In May 1988, professor James McGill Buchanan, the 1986 recipient of the Nobel Prize in economics, told the graduating class at Ball State University that he “had never been attracted to the romantic nonsense that government or politicians know what is best …” He encouraged the students to “nurture a skepticism uniquely Midwestern in its origins that questions the authority of politicians, governments and institutions.”
Although Buchanan cautioned against a skepticism that rejected authority because it was authority, he urged the audience to embrace a wisdom that combined “radicalism and conservatism.”
Buchanan is today an active and vigorous 92 years old. As with any great scholar, his thinking plants seeds that bear fruit later on. Although it has taken me 24 years to articulate it, let me list four things classical liberals (aka libertarians) love about Indiana.
1. It’s OK to make a fortune in Indiana: Such folks are respected and admired. Especially those who made community contributions. In addition to providing employment to Hoosiers, the Balls of Muncie, the Goodrichs of Winchester and Indianapolis, the Millers of Columbus, the Hulmans of Terre Haute, and the Lillys of Indianapolis, among others, have founded or contributed to parks, foundations, schools and hospitals in their hometowns and throughout the state.
Such civic engagement is shared by wide swaths of the Indiana population. When confronted with a local problem, a human need, a potential community embellishment or a cultural opportunity, Hoosiers of all stripes don’t look to the government as the first and natural source of support. Rather, they organize their friends and neighbors to solve the problems and make the improvements. From Sunday school classes serving food at a homeless shelter to civic clubs maintaining a local park, Hoosiers are a model of De Tocqueville’s dictum that “the health of a democratic society may be measured by the quality of functions performed by private citizens.”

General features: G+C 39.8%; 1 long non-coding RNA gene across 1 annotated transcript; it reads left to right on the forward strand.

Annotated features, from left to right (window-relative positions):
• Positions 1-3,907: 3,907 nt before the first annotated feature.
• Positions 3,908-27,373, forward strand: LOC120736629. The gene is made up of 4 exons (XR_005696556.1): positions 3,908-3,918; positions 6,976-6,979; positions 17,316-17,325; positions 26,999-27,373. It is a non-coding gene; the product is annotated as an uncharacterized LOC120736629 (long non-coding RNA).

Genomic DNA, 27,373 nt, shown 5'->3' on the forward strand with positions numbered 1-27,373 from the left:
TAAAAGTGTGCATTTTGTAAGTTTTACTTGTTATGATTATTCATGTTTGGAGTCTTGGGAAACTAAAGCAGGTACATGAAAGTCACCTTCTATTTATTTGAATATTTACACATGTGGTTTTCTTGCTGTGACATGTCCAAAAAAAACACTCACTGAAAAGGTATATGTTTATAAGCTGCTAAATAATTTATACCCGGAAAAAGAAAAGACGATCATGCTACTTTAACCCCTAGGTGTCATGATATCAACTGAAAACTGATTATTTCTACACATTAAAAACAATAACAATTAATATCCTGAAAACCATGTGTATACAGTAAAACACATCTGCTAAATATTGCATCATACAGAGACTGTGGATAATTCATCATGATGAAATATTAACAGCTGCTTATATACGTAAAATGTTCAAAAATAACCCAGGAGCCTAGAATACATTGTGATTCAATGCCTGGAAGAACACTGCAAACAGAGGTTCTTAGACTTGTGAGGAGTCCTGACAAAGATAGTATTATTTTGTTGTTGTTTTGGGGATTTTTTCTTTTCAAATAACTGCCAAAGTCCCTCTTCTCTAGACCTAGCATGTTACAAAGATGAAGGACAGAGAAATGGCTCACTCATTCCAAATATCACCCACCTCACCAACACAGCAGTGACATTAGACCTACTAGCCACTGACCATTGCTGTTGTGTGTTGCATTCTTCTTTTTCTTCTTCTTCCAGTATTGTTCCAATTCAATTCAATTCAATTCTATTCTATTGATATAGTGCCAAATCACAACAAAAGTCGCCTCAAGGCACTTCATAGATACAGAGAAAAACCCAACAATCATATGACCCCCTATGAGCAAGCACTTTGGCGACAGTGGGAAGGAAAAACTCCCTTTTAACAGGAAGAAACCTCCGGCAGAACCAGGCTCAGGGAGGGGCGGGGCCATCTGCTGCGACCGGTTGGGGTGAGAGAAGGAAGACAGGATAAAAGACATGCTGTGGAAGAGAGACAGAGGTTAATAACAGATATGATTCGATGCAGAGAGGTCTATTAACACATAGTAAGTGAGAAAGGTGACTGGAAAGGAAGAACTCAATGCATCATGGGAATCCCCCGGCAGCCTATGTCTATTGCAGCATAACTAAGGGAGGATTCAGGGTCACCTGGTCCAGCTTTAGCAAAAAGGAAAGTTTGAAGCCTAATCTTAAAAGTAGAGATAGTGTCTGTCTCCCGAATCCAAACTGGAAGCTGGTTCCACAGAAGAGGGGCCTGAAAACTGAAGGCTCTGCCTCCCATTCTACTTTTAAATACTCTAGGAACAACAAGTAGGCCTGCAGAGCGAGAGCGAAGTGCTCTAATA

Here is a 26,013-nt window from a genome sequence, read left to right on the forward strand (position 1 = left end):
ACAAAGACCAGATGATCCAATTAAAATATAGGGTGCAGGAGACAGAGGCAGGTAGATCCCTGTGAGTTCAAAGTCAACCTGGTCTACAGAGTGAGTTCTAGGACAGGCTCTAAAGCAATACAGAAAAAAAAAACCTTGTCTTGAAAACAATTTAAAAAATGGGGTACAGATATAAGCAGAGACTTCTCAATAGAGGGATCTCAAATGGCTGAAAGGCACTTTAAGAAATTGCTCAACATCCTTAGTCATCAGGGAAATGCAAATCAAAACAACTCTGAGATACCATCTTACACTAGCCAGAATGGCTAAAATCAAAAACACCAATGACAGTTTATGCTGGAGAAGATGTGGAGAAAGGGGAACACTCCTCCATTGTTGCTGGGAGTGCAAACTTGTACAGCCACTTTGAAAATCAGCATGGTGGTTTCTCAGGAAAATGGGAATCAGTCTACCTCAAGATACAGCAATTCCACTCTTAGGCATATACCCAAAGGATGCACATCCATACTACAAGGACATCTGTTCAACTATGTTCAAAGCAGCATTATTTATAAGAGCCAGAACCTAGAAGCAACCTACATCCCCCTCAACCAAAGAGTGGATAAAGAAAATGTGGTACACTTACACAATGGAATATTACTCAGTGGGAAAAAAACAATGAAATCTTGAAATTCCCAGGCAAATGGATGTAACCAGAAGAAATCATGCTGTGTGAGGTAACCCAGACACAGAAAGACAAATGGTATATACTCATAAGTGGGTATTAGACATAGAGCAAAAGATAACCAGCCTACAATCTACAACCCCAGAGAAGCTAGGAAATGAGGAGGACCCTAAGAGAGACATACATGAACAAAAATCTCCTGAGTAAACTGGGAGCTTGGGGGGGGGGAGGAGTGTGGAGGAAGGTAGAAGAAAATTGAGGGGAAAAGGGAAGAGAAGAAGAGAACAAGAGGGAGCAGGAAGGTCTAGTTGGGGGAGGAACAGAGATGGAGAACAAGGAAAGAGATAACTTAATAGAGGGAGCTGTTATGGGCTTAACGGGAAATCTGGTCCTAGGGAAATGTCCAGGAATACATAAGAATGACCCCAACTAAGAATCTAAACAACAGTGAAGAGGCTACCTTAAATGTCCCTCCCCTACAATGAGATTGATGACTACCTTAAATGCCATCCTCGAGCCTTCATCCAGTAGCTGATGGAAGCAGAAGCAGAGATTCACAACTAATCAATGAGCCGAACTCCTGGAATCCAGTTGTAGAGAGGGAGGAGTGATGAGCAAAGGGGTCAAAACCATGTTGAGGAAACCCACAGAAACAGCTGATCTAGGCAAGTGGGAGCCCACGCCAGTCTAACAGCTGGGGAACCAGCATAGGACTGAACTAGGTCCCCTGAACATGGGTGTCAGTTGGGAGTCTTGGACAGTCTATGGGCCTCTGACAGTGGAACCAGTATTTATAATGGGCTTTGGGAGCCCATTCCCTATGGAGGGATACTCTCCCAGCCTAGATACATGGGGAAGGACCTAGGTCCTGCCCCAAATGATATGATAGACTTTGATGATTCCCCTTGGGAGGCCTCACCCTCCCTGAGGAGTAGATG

2. A corollary of this is a suspicion of playing the federal aid game. An August 1940 story in Life magazine on Elwood, the hometown of that year’s Republican presidential candidate, made a number of unflattering comments about the community. It also attributed the construction of the local public swimming pool in Calloway Park to Franklin Roosevelt’s Work Progress Commission. An Elwood resident’s letter to the editor corrected this by pointing out the city paid for the pool’s construction before Roosevelt was in office.
3. Hoosiers insist upon a capable but frugal government. The first instinct when government budgets are out of balance is to look for ways to cut spending, not raise taxes. Hoosiers are suspicious of tax-and-spend schemes—and this is bipartisan. In my local community, individual United Auto Worker Democrats have been the most persistent fiscal hawks. Republican Gov. Mitch Daniels quite rightly claims he balanced the budget with the help of Democrats in the Legislature; but also recall that Democratic Gov. Evan Bayh received an A rating for fiscal prudence from libertarian Cato Institute in 1992.
4. Finally, the Indianapolis 500—here is a public spectacle that includes more than 300,000 people from all age groups and classes. It is a local economic development-tourism office dream of an event that generates a large economic impact. Yet, to the best of my knowledge, it does not receive direct fiscal support from the city or the state. Yes, the local government plays an important role, but its role is to facilitate the event (traffic control, police services), not manage or direct it.
And I bet this is part of what Buchanan admires about us Hoosiers: We are skeptical but not cynical about the role of government.•
Bohanon is a Ball State University economist. This article originally appeared in Indiana Policy Review. Send comments to firstname.lastname@example.org.